Coleridge is probably the most notable opponent of this Lockean tradition that the English-speaking world has produced. As Cheyne notes in his essay:

The British empiricism of John Locke, David Hume and David Hartley was itself at odds, Coleridge pointed out, with a deeper heritage of British thought. “Let England be,” he pronounced, “Sidney, Shakespeare, Spenser, Milton, Bacon, Harrington, Swift, Wordsworth,” who represent the idealising and proto-romantic tradition that he identified as “the spiritual platonic old England.” Coleridge rallied that “spiritual platonic” tradition to oppose the philosophies of empiricists and hard-headed expounders of “common-sense” such as Samuel Johnson, Erasmus Darwin, Hume, Joseph Priestley, William Paley and William Pitt, “with Locke at the head of the Philosophers and [Alexander] Pope of the Poets.”

Coleridge’s “spiritual, Platonic old England” had been almost entirely supplanted in Great Britain by the time he came to write his political tracts. The specter of Locke, and of the Scottish Enlightenment that followed him, held more and more sway over the sceptered isle with the passing of the years since the Glorious Revolution of 1688.

The same was not true, however, on the Continent. In his wonderful little book on the great French thinker, Tocqueville, Larry Siedentop points out how the different language used by British and continental thinkers early in the 19th century to describe the emergence of the modern world revealed their different philosophical priors. The Lockean empiricists in Britain described the new world emerging out of the Enlightenment as a “commercial society,” whereas continental idealists like Tocqueville and Maine de Biran described it as a “democratic society.” The Lockeans emphasized the changing method of distributing material goods across society, whereas the Europeans emphasized the changing way in which the “lower orders” of society came to think about themselves and the role they wished to play in governing themselves. “Commercial society” is a material term; “democratic society” is a transcendental one.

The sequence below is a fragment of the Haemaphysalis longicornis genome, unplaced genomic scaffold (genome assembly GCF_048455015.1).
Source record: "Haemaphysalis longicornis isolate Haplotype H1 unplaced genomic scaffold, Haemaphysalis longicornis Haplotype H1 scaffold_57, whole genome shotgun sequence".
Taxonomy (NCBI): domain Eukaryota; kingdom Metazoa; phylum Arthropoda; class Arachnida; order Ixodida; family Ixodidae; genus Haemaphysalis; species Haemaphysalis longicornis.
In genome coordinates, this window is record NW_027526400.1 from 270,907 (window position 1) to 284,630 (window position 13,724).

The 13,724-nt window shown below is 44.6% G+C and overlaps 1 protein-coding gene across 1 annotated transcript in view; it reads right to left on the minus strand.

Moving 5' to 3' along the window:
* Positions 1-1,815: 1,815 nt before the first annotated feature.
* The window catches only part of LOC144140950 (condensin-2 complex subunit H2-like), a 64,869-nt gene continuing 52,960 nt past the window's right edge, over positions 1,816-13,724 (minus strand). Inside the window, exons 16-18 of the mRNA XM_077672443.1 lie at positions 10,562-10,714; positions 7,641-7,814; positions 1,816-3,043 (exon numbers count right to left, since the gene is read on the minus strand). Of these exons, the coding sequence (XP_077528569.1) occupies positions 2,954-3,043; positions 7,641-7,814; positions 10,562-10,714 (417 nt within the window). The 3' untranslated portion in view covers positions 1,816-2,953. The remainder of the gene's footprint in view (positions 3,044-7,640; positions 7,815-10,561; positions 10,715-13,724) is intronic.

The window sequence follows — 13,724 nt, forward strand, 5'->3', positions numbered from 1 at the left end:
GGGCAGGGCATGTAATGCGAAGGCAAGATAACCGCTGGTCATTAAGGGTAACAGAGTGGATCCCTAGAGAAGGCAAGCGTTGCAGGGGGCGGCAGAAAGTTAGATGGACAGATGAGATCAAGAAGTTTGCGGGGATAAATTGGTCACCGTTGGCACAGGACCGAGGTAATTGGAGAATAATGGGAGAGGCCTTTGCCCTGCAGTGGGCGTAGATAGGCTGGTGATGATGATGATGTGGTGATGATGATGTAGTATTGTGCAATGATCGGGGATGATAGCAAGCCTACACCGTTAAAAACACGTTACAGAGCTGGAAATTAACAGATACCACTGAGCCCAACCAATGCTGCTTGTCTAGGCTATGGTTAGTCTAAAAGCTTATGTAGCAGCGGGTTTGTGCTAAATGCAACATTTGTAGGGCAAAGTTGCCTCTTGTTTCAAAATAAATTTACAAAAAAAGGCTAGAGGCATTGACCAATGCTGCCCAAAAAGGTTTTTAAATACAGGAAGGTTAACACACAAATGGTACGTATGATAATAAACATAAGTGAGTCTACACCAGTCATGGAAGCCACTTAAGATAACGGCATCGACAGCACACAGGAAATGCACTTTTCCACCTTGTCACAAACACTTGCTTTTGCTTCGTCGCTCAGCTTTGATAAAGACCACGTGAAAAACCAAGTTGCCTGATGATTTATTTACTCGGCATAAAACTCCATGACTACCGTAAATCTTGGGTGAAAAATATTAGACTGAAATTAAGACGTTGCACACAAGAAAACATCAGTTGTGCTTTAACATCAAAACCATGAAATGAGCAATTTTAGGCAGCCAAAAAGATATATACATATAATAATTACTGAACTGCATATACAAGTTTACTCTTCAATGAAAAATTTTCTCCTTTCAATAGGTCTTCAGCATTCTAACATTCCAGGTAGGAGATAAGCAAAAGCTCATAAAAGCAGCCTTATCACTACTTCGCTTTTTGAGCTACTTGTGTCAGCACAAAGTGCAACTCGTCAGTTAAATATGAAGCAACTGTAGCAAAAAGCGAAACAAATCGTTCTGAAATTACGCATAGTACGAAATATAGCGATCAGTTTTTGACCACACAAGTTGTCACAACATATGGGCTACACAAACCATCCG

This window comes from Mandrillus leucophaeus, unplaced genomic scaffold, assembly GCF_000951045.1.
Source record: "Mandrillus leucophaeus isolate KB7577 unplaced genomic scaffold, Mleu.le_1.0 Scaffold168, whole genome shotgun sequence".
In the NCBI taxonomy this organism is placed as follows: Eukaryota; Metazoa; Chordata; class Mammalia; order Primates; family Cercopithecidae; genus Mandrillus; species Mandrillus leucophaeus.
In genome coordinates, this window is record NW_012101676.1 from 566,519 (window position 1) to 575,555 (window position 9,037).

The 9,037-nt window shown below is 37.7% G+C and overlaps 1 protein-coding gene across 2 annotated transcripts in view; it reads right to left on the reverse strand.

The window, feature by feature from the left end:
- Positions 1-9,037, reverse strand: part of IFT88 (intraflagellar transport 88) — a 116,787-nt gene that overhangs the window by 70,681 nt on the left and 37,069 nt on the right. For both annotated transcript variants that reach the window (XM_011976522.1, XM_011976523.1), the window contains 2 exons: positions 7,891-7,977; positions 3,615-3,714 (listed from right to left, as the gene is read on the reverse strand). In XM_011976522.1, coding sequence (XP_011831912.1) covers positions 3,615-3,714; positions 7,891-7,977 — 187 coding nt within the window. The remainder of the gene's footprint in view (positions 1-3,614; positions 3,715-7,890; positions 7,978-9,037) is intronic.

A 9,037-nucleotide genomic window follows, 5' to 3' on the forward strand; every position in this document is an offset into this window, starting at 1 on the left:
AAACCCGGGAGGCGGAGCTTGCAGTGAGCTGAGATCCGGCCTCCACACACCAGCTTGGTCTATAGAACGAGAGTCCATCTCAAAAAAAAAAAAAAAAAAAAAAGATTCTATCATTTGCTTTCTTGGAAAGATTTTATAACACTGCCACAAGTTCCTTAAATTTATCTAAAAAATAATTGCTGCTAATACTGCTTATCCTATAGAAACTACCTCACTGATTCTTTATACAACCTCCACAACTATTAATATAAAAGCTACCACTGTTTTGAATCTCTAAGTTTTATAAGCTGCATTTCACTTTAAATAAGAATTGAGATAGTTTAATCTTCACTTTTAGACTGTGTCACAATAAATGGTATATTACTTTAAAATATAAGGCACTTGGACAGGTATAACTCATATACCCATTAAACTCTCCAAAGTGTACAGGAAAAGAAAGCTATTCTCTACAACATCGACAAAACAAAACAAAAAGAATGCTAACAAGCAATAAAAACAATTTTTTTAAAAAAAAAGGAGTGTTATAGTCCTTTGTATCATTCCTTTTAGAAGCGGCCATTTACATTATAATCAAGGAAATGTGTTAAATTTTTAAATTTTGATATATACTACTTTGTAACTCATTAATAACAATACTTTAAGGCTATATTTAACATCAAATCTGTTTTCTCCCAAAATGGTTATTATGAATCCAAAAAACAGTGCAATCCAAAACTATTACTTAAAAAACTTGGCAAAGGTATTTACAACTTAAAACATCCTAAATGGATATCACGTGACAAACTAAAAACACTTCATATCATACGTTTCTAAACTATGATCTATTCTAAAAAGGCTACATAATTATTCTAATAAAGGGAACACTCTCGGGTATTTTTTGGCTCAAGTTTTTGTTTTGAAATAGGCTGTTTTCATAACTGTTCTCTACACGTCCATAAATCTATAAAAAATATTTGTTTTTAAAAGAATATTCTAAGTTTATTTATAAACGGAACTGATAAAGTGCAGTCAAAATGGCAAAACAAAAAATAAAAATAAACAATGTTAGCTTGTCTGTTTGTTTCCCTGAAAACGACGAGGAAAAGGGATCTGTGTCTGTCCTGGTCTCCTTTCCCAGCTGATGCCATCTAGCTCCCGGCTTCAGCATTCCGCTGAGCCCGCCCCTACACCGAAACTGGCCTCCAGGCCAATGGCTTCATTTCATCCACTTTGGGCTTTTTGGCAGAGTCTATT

Coleridge threw his lot in with the Continental thinkers. He believed he could use the resources of Platonic philosophy to explain how and why the civilizational catastrophe of the French Revolution came about. It was his view that the “hunger-bitten and idea-less philosophy” of empiricism left people only with particulars and abstractions. When political passions are aroused, he argued, people become discontented with particular, specific facts and rush to connect them to some general abstraction that allows drastic and violent action to be taken.

We can still see how this operates today. In our current political climate, when an African American is shot by a white police officer, neither Left nor Right shows any inclination to wait for the granular facts of the case before pronouncing on it. The situation is always absorbed by both sides into preexisting, abstract political frameworks. In The Statesman’s Manual, Coleridge explains how the Jacobins exploited a similar ideological impatience:

In tranquil moods and peaceable times we are quite practical. Facts only and cool common sense are then in fashion. But let the winds of passion swell, and straitway men begin to generalize; to connect by remotest analogies; to express the most universal positions of reason in the most glowing figures of fancy; in short, to feel particular truths and mere facts, as poor, cold, narrow, and incommensurate with their feelings.